From Captive Flames: On Selected Saints and Christian Heroes (Ignatius Press, 2001; orig. 1940), by Monsignor Ronald Knox:
But the Albigenses, who resembled them outwardly, because they too made a parade of great simplicity and innocence, were the revival or the continuation of a very old and very dangerous heresy; that Manichean heresy which attracted, for a time, the restless genius of St. Augustine. In order to account for the existence of evil in the world, the Manichean maintains a total divorce between matter and spirit, believing that matter is of its nature evil, and owes is existence not the to Providence of God but to the interference of a malign spirit. Accordingly, he rejects the doctrine of the Incarnation, which degrades, to his mind, the spiritual nature of the Godhead. The more fully initiated of the sect, who called themselves the Perfect, repudiated altogether the use of marriage, and abstained, in their diet, from all animal life and whatever owed its origin to animal life. They were the declared enemies of Christendom and, patronized as they were by the Count of Toulouse, threatened to supersede it altogether in the southern districts of France.
We remember St. Dominic and his order, in the first instance, for the intellectual protest which they opposed to that sinister outbreak of Oriental philosophy in the heart of Western Christendom. Heresies, after all, have their place in the elucidation of religious truth. The fine flower of Christian scholarship is fertilized, you may say, by the decaying corpse of false doctrine. Or perhaps you may say with greater accuracy that Christian theology has at all times been a reaction to the assaults of heresy, just as a living organism will develop a protective shell there, where a hostile stimulus from without has made itself felt. When the germs of the Manichean heresy sought to find a lodgement in the healthy body of Christendom, the reaction of that healthy body was the great Dominican tradition of learning. It developed, we may well believe, beyond the saint's own hopes. Almost at the moment of his death another saint was being born to carry on his work: St. Thomas, destined like Eliseus to have a double portion of his Master's spirit. Who shall say what we owe to that providential impetus which the Manichean peril gave to Christian thought? Just as a healthy body may gain immunity from a disease by being inoculated with a mild form of it, so Christian thought was immunized against the false doctrines which threatened to destroy it, three centuries later, by its inoculation with the dying germs of Orientalism which it had encountered, and triumphed over, at Toulouse.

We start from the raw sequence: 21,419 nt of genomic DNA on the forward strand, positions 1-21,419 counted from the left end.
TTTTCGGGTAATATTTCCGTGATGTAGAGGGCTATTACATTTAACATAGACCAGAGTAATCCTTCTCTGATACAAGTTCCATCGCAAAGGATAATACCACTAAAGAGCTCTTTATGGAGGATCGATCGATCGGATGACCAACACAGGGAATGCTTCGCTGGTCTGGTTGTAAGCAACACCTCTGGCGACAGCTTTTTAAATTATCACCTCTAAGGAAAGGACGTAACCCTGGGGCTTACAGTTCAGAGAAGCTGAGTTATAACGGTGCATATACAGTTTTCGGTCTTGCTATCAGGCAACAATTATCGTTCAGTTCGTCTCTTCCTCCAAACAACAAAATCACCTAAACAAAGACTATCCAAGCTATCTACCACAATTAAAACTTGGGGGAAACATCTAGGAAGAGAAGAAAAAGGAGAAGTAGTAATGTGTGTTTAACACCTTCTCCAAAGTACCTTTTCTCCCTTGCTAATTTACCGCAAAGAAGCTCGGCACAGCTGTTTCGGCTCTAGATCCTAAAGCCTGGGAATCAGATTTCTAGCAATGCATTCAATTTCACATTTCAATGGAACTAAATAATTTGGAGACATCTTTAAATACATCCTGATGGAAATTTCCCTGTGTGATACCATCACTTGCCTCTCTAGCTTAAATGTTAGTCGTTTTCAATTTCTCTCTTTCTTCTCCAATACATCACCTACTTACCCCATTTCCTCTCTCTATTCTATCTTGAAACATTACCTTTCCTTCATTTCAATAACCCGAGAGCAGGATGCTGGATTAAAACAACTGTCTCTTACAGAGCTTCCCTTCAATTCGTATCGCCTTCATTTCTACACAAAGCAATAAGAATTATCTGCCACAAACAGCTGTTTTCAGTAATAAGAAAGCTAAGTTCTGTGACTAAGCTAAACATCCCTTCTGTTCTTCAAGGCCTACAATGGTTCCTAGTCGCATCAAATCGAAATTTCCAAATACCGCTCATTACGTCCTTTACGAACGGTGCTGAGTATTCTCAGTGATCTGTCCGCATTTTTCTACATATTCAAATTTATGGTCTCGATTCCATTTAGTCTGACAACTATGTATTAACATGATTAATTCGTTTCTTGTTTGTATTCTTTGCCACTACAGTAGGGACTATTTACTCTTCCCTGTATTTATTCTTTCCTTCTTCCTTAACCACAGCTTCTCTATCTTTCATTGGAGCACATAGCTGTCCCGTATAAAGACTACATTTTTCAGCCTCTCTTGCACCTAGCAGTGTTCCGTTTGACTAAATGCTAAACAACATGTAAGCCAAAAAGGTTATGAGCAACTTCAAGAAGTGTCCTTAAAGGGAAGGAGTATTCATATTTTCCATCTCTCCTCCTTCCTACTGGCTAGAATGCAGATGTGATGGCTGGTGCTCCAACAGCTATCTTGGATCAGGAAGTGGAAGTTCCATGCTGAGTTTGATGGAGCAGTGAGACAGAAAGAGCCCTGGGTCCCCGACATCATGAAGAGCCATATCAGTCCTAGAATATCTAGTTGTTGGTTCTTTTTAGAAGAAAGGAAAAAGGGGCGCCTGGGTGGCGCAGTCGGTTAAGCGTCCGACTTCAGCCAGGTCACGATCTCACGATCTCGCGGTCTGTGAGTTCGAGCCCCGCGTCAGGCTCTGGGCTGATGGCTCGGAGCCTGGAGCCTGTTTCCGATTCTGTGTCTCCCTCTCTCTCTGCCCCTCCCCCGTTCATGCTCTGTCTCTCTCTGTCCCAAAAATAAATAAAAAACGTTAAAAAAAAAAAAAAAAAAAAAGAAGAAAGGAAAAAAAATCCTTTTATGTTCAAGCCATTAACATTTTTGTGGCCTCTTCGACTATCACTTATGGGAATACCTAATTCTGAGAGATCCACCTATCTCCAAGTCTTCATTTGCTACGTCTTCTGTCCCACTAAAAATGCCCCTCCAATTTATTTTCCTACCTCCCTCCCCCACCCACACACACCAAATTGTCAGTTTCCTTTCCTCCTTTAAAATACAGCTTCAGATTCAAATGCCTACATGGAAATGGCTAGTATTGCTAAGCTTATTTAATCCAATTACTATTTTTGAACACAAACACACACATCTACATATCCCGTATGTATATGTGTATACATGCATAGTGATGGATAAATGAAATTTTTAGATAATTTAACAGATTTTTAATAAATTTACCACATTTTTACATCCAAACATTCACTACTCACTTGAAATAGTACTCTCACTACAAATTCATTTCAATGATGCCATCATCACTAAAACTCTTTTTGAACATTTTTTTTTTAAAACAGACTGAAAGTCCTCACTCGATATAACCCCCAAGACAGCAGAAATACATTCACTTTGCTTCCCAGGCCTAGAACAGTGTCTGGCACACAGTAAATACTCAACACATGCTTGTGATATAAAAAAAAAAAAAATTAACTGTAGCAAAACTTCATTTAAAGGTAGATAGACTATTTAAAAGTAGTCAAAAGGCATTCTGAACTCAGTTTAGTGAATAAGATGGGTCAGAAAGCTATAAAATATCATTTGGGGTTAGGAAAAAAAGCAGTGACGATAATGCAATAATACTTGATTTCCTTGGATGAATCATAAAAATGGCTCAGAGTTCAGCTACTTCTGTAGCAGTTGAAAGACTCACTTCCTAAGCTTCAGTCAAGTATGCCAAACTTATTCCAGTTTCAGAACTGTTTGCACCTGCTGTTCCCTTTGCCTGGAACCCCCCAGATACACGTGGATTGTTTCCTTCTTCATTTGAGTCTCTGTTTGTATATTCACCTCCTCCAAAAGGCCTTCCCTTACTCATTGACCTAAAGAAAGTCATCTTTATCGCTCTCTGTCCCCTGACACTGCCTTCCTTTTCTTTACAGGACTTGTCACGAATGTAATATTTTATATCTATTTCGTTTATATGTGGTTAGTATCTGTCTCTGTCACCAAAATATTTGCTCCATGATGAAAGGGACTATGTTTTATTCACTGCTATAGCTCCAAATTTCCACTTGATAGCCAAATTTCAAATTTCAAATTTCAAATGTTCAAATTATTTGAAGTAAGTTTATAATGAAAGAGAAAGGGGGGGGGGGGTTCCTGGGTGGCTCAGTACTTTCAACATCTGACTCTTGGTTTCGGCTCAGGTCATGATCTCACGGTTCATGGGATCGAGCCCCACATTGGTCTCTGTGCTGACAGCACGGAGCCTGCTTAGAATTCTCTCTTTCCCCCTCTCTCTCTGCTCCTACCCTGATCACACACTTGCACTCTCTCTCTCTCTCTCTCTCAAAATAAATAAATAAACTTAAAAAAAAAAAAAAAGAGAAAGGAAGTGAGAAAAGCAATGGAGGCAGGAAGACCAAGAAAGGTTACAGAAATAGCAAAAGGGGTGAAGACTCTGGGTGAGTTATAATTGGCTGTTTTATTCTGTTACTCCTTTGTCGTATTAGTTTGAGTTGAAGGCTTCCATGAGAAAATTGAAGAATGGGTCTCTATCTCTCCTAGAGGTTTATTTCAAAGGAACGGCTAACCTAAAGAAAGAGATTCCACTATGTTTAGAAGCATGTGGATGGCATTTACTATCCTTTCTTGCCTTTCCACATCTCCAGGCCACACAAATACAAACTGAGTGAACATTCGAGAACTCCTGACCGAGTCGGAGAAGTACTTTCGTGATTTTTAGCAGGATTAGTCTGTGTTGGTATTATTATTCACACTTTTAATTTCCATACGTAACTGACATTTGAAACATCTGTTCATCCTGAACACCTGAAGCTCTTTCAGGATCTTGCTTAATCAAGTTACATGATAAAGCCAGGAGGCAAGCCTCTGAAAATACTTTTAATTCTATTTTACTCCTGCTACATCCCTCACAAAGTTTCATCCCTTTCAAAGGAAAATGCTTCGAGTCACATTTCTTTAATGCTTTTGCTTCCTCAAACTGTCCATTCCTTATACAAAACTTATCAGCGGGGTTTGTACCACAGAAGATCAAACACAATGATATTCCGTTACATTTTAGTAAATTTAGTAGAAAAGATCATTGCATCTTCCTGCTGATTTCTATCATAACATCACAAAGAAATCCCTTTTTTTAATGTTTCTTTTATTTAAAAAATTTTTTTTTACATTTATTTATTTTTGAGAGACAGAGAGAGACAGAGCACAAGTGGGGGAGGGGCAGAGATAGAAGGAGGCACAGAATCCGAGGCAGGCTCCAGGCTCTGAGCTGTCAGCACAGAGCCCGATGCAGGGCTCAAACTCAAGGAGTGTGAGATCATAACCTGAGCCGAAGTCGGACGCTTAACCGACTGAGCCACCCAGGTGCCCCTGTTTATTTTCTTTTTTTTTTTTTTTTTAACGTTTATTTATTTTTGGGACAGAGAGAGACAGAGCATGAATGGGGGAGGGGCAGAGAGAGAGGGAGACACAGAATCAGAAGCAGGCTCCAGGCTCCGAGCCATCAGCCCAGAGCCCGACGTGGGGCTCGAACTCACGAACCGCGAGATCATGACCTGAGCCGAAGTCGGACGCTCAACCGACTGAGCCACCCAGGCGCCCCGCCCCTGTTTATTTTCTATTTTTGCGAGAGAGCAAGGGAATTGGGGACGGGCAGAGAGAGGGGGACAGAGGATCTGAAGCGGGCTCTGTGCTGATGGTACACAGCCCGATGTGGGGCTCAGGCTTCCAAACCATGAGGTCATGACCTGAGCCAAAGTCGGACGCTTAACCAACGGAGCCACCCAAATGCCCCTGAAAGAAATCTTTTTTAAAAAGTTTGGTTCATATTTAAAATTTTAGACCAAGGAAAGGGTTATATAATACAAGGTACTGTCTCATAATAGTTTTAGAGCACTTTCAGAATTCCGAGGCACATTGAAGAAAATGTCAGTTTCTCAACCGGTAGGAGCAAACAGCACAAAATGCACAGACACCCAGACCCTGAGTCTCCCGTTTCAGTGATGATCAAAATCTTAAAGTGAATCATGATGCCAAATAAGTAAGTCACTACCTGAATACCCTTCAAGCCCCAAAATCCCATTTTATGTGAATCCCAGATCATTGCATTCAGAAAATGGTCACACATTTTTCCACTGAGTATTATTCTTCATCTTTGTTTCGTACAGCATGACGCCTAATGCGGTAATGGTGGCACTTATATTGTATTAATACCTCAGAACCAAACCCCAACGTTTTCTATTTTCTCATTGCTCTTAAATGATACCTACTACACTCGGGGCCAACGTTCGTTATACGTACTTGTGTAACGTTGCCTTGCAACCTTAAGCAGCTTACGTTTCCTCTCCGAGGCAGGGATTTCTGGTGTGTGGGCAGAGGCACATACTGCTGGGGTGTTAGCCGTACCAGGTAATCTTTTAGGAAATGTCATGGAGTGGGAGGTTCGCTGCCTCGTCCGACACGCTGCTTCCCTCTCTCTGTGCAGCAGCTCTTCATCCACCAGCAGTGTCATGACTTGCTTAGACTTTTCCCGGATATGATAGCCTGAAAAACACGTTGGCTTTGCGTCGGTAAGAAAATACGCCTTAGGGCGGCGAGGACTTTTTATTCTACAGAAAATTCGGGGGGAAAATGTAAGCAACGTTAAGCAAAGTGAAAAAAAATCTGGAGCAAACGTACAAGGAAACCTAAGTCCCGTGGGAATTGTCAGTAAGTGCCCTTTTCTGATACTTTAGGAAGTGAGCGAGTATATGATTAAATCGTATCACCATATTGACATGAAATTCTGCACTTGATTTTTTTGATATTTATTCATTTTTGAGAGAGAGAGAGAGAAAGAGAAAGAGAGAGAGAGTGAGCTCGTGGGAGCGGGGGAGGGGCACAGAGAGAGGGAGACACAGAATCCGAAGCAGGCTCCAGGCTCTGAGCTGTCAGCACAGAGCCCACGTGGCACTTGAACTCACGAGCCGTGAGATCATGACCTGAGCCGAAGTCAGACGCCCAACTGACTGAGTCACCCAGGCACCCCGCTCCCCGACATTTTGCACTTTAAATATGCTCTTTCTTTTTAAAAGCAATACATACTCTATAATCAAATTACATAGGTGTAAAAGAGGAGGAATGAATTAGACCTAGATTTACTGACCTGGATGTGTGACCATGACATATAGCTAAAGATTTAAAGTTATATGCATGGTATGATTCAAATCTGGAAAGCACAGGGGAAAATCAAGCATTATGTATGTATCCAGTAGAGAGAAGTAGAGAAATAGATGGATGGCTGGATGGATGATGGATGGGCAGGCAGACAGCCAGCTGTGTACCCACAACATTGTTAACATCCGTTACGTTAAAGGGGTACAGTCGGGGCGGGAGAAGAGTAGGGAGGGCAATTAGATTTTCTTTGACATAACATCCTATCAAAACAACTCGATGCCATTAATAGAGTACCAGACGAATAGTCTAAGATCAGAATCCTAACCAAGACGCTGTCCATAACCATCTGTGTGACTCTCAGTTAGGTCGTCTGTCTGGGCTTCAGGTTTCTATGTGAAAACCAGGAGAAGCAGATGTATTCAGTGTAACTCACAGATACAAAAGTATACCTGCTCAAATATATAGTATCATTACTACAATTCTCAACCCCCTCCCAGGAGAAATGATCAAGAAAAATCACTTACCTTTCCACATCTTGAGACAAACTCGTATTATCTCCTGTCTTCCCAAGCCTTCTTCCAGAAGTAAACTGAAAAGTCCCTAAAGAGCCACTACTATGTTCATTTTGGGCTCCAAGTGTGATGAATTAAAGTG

That intellectual protest we associate especially with the Dominican Order, because it is more individually, more characteristically theirs. The sons of St. Francis only entered the vineyard of scholarship as late-comers, by a happy deflection from their original design. But meanwhile, let us not forget that the coming of the Friars was a moral protest too; and in that moral protest the sons of St. Dominic from the first took, and were meant to take, their full part; Cherubim and Seraphim must hymn together the dazzling holiness of God. Those were times, it is sad to say it, in which the Church seemed to have lost the salt wherewith Christ had commissioned it to season the world. The great St. Bernard was dead; and the monastic orders, even at their best, were too remote from the world to affect powerfully the standard of Christian living. There were crying abuses; and, whereas the Albigenses, a purely destructive movement, deserve little of our sympathy, the poor Waldenses could at least claim that they had reason for the disaffection which made them antagonists of the Church. An intellectual heresy can be met by the weapons of the intellect; a moral protest, such as that of the Waldenses, can only be met by a rival moral protest within the Church itself. Just as the tide of the Reformation was stemmed, not merely by polemical writing and preaching, but by the great spiritual renewal which was accomplished throughout Europe by the saints of the sixteenth century, so three hundred years earlier it was not only the learning of the Friars, but their poverty, their chastity, the simplicity of their lives and manners, that saved Europe for the Faith.
Captive Flames: On Selected Saints and Christian Heroes
The well-known Catholic convert and apologist Ronald Knox was highly esteemed for both his gift for writing and preaching. This volume combines both skills as it is a collection of his homilies on his favorite saints, men and women of history who were "inflamed with the love of Christ."
In his always descriptive, profound and witty style, Knox shows how these heroes of history struggled with many of the same spiritual battles that modern believers encounter daily, and overcame them with faith, courage, character and virtue. These are the shining witnesses of the truth and charity we all seek to grasp and emulate.
In his vivid style, Ronald Knox tells the stories of a variety of these Christian stalwarts including St. Cecilia, St. George, St. Dominic, St. Albert the Great, St. Thomas More, St. Ignatius of Loyola, St. Philip Neri, St. Anselm, St. Joan of Arc, and many more.